Obstacle # 05                          ‘THIS IS EXACTLY THE SAME SITUATION’

This is the most dangerous coaching trap. A coachee begins to talk and within few minutes we feel this is exactly the same issue we encountered in a recent coaching session.

Since some of the details might be similar, we assume that other aspects will also be the same. We think we recognized the situation leading us to jump to conclusions thinking, ‘I got it’ or ‘I know what to do’.

Because of this flawed thinking, our orientation to the person or situation changes. We try to introduce the idea that benefited the previous coachee. Though we are not fully confident about the relevance we still push our client to go for our proven solution.

Coaches need to stay focused on the present moment. Going into the past impairs our quality of attention and listening. We fail to appreciate what coachee is telling us and causes us to disconnect from their reality in that situation.

Bottomline: No matter how familiar it feels, treat every new conversation as a new situation.

The best way to handle these obstacles is to shift your belief about the human potential as this forms the spirit of coaching. To make our coaching conversations more impactful, we need to have a firm belief that people possess more capability than they currently express. Once you believe in their capability to find their own path you withdraw from you desire to prove to be right or fixing their problems on their behalf. Afterall a coach is only a guide on the side.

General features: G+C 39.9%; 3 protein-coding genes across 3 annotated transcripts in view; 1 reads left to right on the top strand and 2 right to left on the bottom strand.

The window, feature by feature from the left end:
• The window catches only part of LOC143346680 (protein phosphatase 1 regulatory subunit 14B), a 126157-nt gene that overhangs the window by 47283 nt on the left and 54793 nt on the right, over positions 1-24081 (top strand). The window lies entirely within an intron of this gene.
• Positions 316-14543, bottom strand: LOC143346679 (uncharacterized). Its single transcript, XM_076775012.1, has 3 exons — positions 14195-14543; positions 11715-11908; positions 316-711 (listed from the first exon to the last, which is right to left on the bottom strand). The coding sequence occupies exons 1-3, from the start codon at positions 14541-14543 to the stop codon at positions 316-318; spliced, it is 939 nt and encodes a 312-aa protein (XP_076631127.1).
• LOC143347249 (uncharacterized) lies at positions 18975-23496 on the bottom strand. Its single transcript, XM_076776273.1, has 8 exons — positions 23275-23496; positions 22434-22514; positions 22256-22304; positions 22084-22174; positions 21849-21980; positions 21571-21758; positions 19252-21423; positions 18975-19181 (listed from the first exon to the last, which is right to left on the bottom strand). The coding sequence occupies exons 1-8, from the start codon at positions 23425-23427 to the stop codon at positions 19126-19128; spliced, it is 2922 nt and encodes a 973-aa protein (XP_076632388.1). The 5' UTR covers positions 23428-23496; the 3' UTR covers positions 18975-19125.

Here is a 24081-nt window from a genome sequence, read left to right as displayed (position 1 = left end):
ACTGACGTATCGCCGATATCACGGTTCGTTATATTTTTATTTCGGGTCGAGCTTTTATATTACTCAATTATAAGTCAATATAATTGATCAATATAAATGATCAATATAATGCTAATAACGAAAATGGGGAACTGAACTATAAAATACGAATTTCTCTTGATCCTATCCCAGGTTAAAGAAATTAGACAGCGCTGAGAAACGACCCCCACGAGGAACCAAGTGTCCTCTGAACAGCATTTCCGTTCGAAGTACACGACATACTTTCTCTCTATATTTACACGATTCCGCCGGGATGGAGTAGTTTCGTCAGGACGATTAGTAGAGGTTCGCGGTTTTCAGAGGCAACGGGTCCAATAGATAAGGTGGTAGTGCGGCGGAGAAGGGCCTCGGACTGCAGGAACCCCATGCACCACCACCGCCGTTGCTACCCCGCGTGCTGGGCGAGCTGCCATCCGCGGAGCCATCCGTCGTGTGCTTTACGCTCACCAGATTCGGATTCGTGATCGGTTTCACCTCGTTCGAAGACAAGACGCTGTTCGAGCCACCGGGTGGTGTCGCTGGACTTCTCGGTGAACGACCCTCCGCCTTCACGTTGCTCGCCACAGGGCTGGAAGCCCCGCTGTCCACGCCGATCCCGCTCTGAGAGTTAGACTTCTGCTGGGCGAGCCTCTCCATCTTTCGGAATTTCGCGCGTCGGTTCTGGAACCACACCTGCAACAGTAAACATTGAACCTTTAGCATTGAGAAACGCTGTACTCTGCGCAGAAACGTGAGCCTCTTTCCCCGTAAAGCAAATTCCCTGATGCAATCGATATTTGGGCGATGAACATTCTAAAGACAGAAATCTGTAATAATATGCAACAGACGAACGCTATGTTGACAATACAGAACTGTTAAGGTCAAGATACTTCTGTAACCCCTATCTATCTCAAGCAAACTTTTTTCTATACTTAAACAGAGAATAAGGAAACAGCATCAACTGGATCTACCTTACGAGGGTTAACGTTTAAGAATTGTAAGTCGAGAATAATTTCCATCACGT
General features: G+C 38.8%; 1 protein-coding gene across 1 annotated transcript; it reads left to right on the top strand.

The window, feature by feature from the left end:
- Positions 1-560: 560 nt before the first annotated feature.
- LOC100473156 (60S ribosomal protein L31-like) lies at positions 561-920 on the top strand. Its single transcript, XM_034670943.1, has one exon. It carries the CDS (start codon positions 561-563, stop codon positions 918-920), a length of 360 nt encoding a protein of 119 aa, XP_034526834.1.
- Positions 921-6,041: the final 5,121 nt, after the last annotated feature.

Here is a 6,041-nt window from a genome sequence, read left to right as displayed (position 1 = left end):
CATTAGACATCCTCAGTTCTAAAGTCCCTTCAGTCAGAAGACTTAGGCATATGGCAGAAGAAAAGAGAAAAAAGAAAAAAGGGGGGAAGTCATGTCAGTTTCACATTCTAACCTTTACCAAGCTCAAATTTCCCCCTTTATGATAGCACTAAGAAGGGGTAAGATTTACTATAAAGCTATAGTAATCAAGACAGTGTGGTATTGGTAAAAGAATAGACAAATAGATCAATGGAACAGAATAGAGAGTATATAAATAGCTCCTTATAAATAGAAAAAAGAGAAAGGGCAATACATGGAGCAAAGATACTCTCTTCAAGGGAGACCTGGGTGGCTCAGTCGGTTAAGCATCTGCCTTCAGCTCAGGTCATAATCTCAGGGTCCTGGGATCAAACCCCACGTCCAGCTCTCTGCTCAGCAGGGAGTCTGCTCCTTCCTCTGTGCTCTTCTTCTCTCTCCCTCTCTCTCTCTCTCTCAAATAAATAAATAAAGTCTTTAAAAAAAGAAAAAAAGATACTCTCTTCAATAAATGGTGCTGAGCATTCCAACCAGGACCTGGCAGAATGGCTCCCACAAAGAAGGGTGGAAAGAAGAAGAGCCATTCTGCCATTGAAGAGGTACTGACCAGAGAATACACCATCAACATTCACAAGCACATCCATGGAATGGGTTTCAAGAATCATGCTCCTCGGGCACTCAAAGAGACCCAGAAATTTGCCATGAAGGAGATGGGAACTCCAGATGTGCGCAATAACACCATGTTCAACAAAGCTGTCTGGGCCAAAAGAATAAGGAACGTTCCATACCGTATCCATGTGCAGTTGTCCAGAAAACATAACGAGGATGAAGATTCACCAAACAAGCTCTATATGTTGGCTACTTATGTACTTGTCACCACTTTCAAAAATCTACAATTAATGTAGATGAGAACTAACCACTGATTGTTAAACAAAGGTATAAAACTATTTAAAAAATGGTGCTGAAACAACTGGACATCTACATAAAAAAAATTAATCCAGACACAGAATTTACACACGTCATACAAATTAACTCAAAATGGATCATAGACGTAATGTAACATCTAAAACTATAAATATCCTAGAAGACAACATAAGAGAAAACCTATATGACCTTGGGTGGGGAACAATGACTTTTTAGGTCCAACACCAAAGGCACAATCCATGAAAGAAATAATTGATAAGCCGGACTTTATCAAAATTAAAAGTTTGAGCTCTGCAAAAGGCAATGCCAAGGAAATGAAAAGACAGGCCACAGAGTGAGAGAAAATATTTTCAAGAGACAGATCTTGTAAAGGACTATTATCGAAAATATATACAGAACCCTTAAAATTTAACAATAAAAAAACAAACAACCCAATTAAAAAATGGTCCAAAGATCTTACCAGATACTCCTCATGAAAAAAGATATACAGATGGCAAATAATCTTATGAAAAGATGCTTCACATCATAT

Qaiser Abbas, Chief Inspiring Officer at Possibilities, is an internationally recognized Success Coach and Marshal Goldsmith’s Global Certified Coach. He has the Brian Tracy International Excellence Award 2017 to his credit. He has authored several books namely, ‘Leadership Insights’, ‘Power of Teams’ and ‘Tick Tick Dollar’.